FINAL DIAGNOSIS: Malaise and Fatigue.
This creates an EHR with conflicting information. The final diagnosis indicates the patient was seen for malaise and fatigue. The documentation, however, states the patient has no complaint of fatigue. It would appear the physician used her normal ROS template, but did not make any modifications to it.
The physician is permitted to use a template, or to cut and paste certain information, as long as the action was performed by the physician and the information is correct and specific to that patient’s visit on that service date. This means the physician always needs to proofread the template and modify certain elements to make it specific to each patient’s visit.

A Coder’s Role in EHR

Here’s where you, the coder, step in. Your coding knowledge is necessary to set up the EHR, to educate the physicians, to verify accurate documentation, and to maintain consistent coding. The EHR is a documentation tool, not a coding tool. A coder’s expertise is necessary to evaluate documentation clarity, consistency, and completeness. The coder will always be the mediator between the documentation and the bill that goes out the door, regardless of whether the documentation is handwritten, transcribed, or electronic.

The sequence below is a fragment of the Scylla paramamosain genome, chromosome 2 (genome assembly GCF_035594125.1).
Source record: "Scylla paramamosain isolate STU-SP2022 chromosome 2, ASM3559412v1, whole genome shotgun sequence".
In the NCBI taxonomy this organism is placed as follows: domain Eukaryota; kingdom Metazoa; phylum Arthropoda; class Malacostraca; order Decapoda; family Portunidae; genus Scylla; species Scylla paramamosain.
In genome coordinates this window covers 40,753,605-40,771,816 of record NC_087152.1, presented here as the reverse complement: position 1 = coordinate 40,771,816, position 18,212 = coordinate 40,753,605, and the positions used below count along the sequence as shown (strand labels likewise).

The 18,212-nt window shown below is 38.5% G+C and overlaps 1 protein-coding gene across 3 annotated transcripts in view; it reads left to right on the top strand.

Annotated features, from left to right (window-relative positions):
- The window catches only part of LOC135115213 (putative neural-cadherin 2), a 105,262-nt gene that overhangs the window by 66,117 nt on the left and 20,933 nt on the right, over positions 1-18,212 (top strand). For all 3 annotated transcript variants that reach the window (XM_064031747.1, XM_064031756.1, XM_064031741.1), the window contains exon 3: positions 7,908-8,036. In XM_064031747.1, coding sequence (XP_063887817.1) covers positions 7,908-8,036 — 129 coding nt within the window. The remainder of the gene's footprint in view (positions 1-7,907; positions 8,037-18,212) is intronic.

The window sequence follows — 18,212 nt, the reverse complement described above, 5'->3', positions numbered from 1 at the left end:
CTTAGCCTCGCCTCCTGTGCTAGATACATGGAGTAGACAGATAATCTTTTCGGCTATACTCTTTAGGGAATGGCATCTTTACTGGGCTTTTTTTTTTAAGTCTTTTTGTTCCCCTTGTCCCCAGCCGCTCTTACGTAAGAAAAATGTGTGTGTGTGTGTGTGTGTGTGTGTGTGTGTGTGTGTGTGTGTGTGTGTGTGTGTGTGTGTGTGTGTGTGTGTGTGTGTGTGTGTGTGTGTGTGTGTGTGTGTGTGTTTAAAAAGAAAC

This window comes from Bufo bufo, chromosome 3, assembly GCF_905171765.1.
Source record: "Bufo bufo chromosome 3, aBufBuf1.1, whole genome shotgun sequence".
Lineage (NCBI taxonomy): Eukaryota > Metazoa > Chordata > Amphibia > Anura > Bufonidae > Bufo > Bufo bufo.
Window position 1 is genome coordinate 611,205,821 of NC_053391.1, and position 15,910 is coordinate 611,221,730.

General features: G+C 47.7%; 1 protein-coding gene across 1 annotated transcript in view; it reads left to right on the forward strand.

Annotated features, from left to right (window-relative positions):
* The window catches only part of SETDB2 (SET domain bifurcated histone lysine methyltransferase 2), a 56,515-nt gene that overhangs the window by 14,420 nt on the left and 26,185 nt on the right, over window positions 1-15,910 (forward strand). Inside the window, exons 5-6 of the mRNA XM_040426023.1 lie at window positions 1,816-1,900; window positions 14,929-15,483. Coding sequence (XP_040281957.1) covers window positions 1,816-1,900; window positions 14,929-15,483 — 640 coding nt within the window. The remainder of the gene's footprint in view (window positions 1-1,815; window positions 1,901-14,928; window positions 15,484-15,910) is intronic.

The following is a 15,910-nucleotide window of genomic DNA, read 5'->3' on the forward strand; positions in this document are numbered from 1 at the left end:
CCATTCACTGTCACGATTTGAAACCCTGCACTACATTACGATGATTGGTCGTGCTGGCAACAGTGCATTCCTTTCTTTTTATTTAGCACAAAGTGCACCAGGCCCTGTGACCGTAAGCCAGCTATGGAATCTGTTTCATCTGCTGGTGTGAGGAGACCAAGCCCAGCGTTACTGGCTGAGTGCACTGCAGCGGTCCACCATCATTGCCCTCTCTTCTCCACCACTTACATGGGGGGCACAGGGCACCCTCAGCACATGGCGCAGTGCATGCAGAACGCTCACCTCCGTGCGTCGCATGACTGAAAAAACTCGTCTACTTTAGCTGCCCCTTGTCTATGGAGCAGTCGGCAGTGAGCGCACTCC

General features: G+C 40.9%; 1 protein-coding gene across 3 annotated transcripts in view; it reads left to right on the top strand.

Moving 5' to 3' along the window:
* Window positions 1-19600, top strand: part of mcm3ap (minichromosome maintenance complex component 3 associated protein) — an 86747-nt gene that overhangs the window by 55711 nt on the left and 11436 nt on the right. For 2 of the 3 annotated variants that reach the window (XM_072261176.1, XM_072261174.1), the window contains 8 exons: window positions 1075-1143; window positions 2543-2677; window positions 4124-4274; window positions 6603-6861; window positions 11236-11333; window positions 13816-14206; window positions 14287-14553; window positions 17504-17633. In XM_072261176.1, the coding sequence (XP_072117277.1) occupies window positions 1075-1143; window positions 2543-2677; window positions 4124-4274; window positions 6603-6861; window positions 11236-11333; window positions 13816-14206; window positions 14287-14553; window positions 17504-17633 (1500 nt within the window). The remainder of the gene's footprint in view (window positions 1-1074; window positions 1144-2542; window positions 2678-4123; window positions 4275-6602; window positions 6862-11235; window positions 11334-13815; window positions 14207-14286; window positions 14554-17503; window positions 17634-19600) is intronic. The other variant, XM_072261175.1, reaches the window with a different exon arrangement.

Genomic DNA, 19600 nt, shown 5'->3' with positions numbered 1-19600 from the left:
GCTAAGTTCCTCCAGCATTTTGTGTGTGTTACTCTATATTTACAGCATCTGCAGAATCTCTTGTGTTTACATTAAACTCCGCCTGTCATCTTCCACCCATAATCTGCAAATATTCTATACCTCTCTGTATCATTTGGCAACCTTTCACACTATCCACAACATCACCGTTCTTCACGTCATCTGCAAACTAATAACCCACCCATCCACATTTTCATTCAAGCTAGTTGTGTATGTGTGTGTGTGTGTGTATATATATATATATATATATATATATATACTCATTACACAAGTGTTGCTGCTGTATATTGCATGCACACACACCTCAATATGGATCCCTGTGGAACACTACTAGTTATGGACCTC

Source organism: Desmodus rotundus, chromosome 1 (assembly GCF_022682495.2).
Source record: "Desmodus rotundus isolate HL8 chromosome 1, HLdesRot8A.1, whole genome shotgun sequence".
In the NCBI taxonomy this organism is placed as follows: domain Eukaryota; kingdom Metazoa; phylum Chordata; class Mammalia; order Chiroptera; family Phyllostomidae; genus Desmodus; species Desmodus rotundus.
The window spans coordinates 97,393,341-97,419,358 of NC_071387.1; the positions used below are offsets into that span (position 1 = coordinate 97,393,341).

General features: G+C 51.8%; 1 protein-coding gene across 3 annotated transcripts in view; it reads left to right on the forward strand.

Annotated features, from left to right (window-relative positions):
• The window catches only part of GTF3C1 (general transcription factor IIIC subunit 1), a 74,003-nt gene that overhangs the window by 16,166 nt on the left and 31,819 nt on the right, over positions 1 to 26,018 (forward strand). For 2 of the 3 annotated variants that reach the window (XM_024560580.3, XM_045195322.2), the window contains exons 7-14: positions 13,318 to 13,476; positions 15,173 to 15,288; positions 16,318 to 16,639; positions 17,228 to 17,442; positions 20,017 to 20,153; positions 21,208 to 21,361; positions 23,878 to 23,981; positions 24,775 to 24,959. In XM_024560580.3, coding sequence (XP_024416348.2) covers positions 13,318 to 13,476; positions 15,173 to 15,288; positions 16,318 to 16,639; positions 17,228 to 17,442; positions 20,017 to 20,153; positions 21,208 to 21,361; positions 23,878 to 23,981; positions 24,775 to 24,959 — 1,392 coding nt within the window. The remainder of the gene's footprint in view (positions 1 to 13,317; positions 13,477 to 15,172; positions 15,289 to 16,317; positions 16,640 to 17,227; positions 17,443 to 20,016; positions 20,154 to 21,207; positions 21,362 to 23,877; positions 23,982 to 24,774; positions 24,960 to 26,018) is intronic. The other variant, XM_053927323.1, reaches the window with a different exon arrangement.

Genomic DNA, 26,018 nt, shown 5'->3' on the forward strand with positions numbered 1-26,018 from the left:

A coder’s job isn’t finished when the bill goes out the door. Take into account all of the groups contracting with federal and state agencies to search for evidence of improper billing and overpayments. You have the alphabet soup of RACs, MACs, ZPICs, MICs, and most recently, HEAT. Physicians and facilities benefit by employing coders to review records requests and verify that the necessary documentation is present and supports what is being billed.
This is not to naysay EHRs. If you account for the learning curve and allow sufficient time for everyone involved to acclimate themselves to the new system, EHRs offer endless capabilities and wonderful reporting features. The important thing to remember is that EHRs aren’t magic. To deliver superior results, coding know-how and sound judgment is required.
Ronda Tews, CPC, CHC, CCP-P, is a corporate compliance project manager with St. John’s Health System in Springfield, Mo.

Evaluation and Management – CEMC